Equitable Communications with all Students

Much of the communicating you’ll be doing may have to move between modalities, unless you’re teaching exclusively online. By considering possible communications issues now, you’ll be better prepared to reduce student confusion and misunderstanding, regardless of how they’re attending at a particular point in time.

Questions to consider about communicating information to students:

  • If you are teaching in-person how will you ensure that you’re communicating the same information to the students who are not attending in-person?
  • If you are teaching almost exclusively online, how will you communicate expectations for the week or day-to-day of the course?
  • If you are pivoting between modalities, is there a tried and true way to communicate important information to students using tools built within Canvas?
  • Are the tools within Canvas enough to help you communicate your expectations to students?

Consider using Announcements in Canvas to remedy some of these issues. Announcements can be used to help students have a centralized place within their course to see a history of updates, notes, reminders, etc. When set-up, notifications in Canvas will send emails to users when you post announcements.

Consider creating Transparent assignments so that all students benefit from knowing the Purpose, Tasks, and Criteria for success. Not only will this assignment design technique will decrease what you might need to explain to students who can’t attend an in-person session, but it’ll help the students who can attend the in-person, as well because they’ll be less likely to need to ask you further questions!

Questions to consider about communicating with students about the course (not necessarily information for everyone):

  • If you’re teaching in-person, you may leave time before class or after class to have unstructured time for questions about upcoming assignments, time for quick check-ins with students, or time to ask students if they heard about “x”—is there a way for you to move that communication online so that all students can “see” it and know that that is also where they can ask questions of you?
  • If you’re teaching almost exclusively online, did you create a space where students can answer each other’s questions about course expectations or as a place to post topical content that isn’t necessarily going to be covered during the course? This can sometimes look like an asynchronous discussion: “TOPIC OF COURSE” in the News, and you can encourage students to post here should they find relevant content.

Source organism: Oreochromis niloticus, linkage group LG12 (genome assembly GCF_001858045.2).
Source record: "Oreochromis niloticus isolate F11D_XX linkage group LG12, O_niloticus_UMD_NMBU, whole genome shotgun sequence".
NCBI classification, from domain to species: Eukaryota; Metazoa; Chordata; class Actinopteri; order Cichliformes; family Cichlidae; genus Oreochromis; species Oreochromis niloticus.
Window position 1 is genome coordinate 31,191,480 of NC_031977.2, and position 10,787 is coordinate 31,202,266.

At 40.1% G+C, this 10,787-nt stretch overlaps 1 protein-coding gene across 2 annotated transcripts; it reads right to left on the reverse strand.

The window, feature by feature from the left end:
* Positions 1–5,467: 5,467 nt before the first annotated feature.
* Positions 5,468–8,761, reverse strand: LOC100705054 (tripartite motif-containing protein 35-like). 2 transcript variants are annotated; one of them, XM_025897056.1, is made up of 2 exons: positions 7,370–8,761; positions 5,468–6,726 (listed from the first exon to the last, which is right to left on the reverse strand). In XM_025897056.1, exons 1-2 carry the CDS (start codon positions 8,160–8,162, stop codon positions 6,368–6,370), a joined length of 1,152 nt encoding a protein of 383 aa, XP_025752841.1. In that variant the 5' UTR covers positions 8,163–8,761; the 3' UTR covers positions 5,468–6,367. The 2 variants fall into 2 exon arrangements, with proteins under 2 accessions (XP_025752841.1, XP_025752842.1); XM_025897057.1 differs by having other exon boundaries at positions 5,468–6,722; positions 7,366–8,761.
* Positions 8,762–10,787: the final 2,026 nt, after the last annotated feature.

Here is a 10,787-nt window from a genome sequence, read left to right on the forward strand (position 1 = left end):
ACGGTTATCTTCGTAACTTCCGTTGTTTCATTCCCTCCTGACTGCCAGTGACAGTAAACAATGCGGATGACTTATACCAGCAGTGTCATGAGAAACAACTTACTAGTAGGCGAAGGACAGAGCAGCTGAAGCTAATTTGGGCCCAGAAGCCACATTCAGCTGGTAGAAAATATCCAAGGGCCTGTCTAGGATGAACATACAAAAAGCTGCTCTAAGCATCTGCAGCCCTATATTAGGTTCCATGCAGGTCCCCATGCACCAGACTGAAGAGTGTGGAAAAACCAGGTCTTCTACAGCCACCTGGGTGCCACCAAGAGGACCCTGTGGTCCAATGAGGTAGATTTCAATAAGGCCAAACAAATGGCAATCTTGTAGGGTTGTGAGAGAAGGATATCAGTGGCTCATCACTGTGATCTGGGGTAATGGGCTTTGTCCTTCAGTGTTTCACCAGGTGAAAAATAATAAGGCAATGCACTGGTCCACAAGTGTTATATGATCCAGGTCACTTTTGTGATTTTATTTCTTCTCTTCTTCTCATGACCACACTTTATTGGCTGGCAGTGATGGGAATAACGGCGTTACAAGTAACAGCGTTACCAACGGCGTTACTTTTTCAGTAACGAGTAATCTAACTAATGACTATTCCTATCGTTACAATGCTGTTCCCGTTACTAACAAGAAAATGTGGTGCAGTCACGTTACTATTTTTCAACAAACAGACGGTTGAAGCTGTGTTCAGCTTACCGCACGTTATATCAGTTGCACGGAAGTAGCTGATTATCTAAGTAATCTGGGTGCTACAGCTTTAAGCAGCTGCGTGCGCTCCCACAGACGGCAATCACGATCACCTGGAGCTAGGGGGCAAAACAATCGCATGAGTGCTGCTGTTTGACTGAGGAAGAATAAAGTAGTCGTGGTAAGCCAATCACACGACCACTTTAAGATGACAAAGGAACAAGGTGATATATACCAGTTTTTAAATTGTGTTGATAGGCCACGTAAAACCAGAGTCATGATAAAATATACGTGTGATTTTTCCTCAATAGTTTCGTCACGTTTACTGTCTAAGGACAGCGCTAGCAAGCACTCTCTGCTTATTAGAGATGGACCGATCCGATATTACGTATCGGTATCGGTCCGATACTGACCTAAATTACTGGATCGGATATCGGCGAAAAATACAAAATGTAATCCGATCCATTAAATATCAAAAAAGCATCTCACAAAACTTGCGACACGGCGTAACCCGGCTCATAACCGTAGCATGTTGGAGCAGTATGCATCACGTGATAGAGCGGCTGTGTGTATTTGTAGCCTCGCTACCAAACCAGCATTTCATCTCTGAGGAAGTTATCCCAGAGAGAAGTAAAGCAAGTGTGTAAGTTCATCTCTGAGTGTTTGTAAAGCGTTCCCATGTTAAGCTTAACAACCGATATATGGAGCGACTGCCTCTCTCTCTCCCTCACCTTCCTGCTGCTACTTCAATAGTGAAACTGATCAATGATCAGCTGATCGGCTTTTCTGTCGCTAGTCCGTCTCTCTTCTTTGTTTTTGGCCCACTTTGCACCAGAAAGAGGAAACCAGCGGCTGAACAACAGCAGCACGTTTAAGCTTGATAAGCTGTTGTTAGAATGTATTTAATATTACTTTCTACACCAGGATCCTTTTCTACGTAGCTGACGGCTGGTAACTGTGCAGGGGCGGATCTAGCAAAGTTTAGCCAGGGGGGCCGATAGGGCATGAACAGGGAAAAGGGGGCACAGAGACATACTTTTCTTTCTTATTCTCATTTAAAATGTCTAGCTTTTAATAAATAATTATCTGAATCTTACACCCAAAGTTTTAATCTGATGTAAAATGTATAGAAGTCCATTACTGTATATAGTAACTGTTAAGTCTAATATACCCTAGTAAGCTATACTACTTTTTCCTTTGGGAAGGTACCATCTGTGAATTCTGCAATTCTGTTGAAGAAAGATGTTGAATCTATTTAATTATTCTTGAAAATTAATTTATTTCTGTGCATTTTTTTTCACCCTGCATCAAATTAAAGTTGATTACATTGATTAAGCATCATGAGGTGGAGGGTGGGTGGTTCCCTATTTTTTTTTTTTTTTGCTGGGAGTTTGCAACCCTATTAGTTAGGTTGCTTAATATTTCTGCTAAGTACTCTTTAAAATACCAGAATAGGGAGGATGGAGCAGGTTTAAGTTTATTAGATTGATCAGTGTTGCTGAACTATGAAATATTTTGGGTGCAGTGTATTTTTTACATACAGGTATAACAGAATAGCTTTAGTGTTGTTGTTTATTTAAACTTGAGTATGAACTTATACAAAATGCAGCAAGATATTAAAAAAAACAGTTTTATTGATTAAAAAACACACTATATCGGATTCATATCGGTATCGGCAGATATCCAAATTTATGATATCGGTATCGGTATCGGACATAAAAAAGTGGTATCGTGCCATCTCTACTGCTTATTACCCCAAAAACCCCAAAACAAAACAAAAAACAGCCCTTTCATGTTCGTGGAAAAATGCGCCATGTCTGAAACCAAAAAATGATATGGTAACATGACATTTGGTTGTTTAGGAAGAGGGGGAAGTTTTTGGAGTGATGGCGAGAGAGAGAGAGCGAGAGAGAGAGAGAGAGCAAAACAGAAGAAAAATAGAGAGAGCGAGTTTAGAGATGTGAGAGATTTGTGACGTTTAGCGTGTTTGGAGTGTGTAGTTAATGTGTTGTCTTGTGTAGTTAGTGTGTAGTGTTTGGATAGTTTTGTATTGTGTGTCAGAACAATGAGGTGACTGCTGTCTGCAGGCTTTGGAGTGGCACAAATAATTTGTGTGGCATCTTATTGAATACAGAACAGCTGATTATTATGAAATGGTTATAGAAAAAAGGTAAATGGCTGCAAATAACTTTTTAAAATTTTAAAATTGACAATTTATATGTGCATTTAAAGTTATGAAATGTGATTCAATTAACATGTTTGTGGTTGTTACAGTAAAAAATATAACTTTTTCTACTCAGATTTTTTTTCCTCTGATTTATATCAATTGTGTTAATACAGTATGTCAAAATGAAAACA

• If you’re teaching in-person, but have students participating asynchronously, online, on certain days, will you create small groups to encourage sharing “pop-up” information with students who are not attending in-person.

Consider using Canvas discussions to facilitate the “Topic of the Course” in the News prompt or a “Raise Your Hand” discussion topic.

Be sure to let students know how best to get in touch with you and with their classmates. You could ask students to create a buddy-system to communicate “pop up” information that may not necessarily be anywhere else in the course. Remember to add that information to the course at some point so that students who cannot attend due to a myriad of circumstances (e.g. students who may be. immunocompromised, are self-isolating, are ill themselves, or if you are ill) will have all of the information they need to be successful.

Questions to consider about building community between students:

  • If you’re teaching in-person, and there are some students attending on alternate days, will you work to create community with those in the classroom only, or will you try to facilitate building community between those different student groups (e.g. students who attend in-person on Mondays still engage with students who attend in-person on Wednesday; students who always attend in-person work with a smaller sub-set of students who cannot attend in-person.)
  • If you’re teaching almost totally online, how will you create community when many conversations are happening asynchronously?
  • If you’re moving fluidly between in-person instruction, synchronous online instruction, and online, asynchronous discussion how will you ensure that you’re providing equal community building opportunities to all students?